What’s the big deal?

A registration form is just a simple form, right? Not at all! You should care a lot about your registration forms.

For most delegates, your registration form is one of the first interactions they’ll have with your event and your brand. And impressions matter, especially first impressions. A good registration form creates an efficient and warm welcome to each delegate into your conference creating a great first impression much like a well-designed business card for your event.

Delegates (and organizers) are busy and want a registration process that is easy, quick and effective. Producing a great registration experience is entirely within the organizer’s control. With just a little extra attention to detail, it’s easy to create a great registration experience that makes a positive impression for every delegate.

“It’s easy to create a great registration experience that makes a positive impression for every delegate.”

This article describes some of the most common, avoidable pitfalls. Much of it seems simple, but a surprising number of registration forms miss the opportunity to create a great first impression.

At ClearEvent, we’ve reviewed hundreds of registration forms and have seen a huge range in quality and effectiveness. Poor quality forms lead to delegates becoming confused or frustrated, contributes to high bounce rates and creates registration questions which can be time-consuming and distracting for conference organizers.

Tip 1: Short Registration Forms, Please!

Delegates are busy. They want to complete registration quickly. Yet as the conference organizer, you need to collect important information from the delegate as well accept a credit card payment. Organizers must balance their need to collect delegate information while making registration as short as possible.

Think about your registration form as a ladder, where each question is a step. The more questions you ask, the higher you’re asking delegates to ‘climb’ to complete their registration. Pair down your questions to just the absolute necessities. Less than 10 questions is a good rule of thumb, less than 6 is even better.

“Less than 10 questions is a good rule of thumb, less than 6 is even better.”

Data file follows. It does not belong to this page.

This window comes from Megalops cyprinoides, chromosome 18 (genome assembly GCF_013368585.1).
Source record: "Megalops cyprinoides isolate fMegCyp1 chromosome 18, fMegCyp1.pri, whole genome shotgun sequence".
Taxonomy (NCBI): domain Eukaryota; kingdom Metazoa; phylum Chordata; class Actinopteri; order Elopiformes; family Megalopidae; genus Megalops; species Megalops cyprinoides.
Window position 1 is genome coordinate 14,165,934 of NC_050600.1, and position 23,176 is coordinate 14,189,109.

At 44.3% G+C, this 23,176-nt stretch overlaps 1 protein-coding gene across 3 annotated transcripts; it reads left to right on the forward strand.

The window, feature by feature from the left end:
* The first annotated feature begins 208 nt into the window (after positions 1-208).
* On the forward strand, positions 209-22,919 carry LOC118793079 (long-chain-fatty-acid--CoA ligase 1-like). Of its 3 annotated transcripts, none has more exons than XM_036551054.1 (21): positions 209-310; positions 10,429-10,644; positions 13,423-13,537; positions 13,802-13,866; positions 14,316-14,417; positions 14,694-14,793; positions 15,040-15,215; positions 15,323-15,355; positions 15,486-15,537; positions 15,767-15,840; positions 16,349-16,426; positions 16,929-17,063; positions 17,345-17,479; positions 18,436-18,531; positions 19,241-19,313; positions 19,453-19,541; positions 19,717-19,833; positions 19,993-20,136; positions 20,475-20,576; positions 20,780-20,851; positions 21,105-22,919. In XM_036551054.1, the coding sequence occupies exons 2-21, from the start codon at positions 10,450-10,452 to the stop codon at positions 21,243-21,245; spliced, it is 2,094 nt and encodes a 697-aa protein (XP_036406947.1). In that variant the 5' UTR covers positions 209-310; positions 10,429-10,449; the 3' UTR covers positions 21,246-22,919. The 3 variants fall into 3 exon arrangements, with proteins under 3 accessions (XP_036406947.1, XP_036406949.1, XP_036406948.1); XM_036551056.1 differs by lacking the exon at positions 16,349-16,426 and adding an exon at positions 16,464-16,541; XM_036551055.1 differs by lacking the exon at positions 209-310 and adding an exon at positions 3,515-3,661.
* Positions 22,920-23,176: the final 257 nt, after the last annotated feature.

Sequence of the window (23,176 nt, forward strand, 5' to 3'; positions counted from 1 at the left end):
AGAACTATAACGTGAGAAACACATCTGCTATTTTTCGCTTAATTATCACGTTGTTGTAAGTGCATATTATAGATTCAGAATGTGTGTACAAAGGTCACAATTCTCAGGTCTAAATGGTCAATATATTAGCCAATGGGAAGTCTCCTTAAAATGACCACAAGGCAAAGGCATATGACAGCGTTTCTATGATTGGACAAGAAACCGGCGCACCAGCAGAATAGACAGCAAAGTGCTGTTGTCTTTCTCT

Ask yourself (and your team) do we really need to ask every question on your form? Is it a necessity or a nice-to-have? Will you take action on each piece of gathered information? If not, cut the question.

Let delegates know at the start of the registration form how long it typically takes to complete registration. E.g. “Registration can usually be completed in less than five minutes”. If you feel your form will take more than ten minutes to complete, take another look at it! They may not say anything, but your delegates will appreciate your short registration form.

Tip 2 “Easy to Complete” feels good to delegates

Sounds easy, but a lot of registration forms aren’t easy to complete. To be easy to complete, delegates need a) to know what information will be needed to register, b) a streamlined way to enter their responses, and c) easily identified required fields so delegates know when the form is complete.

“Delegates need a) to know what information will be needed, b) a streamlined way to enter their responses, and c) easily identified required fields.”

  • Make sure delegates have the info they need. For every question on your registration form ask yourself: “Will the delegate know this information, or will they have to stop and find it?” Include a list of info they’ll need to complete your registration. Put this list on your conference website and at the top of the registration form itself.
  • Streamline the entry of information into the form.  The more you do to make your registration form easy to fill out, the more likely your delegates will complete it. Use the following to make your registration forms easy to fill out:
    • Registration system vs Ticketing system:  One of the most common challenges we’ve seen is the use of a “ticketing system” for registration.  While a ticketing system can take credit card payments, they are mainly geared to provide tickets and are typically less flexible and not able to produce registration forms that are easy to complete. Delegates feel that ‘friction’ while registering.  Use the right tool for the job and avoid using ticketing systems for registration.
    • Minimize jargon or abbreviations: Will ALL your registrants know what an ‘XYZ’ certificate is? If not, will they know where to get one? Avoid using jargon to ensure delegates are clear what you need.
    • Include tips and examples: Provide Help Tips and relevant examples with each question to help delegates if they don’t understand what the question is asking for.
    • File uploads: If you ask for files to be uploaded, limit the number of files as much as possible. Your delegates don’t always have fast internet connections and may have to scan documents to create the file you’re asking for. Every file increases the likelihood of abandoned registration so try to keep file uploads to just a few.
    • Use short questions: Forms with more reading are slower to fill out. Keep every question short. E.g. “Organization Name?” is better than “Enter the name of your Organization as you would like it to appear on your badge”.